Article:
When Denver Public Schools superintendent Tom Boasberg announced last August that the district “will feed every kid, every day,” the unpaid balance on student lunches stood at $13,000.
The announcement followed revelations that some DPS students were served cold “alternative” meals when their lunch accounts went into the red, and the change was designed to put an end to the alleged “lunch shaming.”
But over the last year DPS’ unpaid student lunch debt exploded to $356,000 — an increase over over 2700% — and left officials scrambling to make up the lost revenue through junk food sales in elementary school cafeterias and recruitment drives for federal free and reduced price meal programs, Chalkbeat reports.
It’s a similar situation in Washington’s Edmonds School District, which launched a pilot program last year to provide lunches for all students, whether they pay for the meal or not. Previously, Edmonds schools provided students who couldn’t pay with a brown bag lunch that included a sandwich, fruit and milk, KING 5 reports.
This year, “those who didn’t qualify for a federally subsidized free or reduced lunch would simply have a bill sent home. It turns out, though, thousands of families in the district have either forgotten or simply chosen not to pay their tabs,” according to the television station.
“The district is now owed more than $105,000. The overwhelming majority of that – some $71,000 – is owed by families who can afford to pay.”
Last year’s student lunch debts totaled just $6,000, which was paid off with donations from the community. This year, however, taxpayers are footing the bill directly out of the district’s general fund.
Edmonds School District spokeswoman Kelly Franson acknowledged that some are seemingly taking advantage of the new lunch policy, but did not provide a clear picture on how officials hope to fix the problem.
“That is the tricky area. At this time, we are piloting some different ideas, switching our lines around, doing some different outreach, trying to connect with families in different ways, really evaluating how we communicate with kiddos and communicate with families,” she told KING 5.
“We’re trying to find that balance, and our debt shows were still working towards what would be a better system for the future….”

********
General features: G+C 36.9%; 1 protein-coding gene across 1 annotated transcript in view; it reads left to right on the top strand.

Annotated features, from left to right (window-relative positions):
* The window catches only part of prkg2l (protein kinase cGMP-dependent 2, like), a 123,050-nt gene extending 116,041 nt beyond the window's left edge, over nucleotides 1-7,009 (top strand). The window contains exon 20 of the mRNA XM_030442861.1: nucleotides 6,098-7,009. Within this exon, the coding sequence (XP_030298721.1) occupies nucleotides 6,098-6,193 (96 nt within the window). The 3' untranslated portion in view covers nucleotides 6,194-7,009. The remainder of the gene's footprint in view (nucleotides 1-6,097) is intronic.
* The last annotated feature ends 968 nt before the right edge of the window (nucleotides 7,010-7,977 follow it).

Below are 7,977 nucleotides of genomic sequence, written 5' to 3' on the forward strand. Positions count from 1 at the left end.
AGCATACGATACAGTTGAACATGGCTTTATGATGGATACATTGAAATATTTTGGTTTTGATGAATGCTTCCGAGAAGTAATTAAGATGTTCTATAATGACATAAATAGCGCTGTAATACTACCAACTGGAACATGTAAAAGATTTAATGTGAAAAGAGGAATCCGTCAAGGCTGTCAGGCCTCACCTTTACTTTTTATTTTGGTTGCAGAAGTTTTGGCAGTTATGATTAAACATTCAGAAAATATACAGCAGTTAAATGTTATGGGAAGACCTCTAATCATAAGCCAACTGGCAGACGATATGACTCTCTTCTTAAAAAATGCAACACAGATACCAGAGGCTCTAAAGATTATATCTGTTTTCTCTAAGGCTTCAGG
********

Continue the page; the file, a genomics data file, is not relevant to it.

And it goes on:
Schools across the country have focused on the issue of so-called “lunch shaming” in the wake of high-profile reports of schools tossing lunches or embarrassing students who can’t afford to pay. In some places, officials have branded students with stamps or stickers when they can’t pay up, prompting fierce public blacklash.
As a result, many schools banished “lunch shaming” practices, while lawmakers in states like New York, Iowa, and New Mexico have passed laws to address the issue.
“The idea behind such measures is to free students from the burden of debt they have no power to pay and ensure they don’t go hungry at school,” Chalkbeat reports. “But with school districts obligated to pay for the meals, food service leaders are often left scrambling to cover mounting costs.”
Diane Pratt-Heavner, spokeswoman for the School Nutrition Association, told the news site it’s an issue the organization representing school food workers is watching closely.
“In many districts, allowing all kids to automatically get a free meal …. Can turn into a real financial challenge for the program,” she said.
It’s a lesson DPS is learning the hard way.
The district used a $100,000 grant to pay off some of the lunch debt, but hasn’t yet come up with a plan to cover the remaining $256,000, said Theresa Pena, outreach coordinator for the district’s nutrition department.
Denver elementary school principal Christine Fleming said she used to reserve a few hundred dollars in a “principal’s account” each year to cover unpaid lunches, but DPS’ new free-for-all lunch policy convinced her and other principals to put an end to the practice.
“A lot of them said, ‘Zero out my principal account. I’m not going to do that anymore,’” Fleming told Chalkbeat.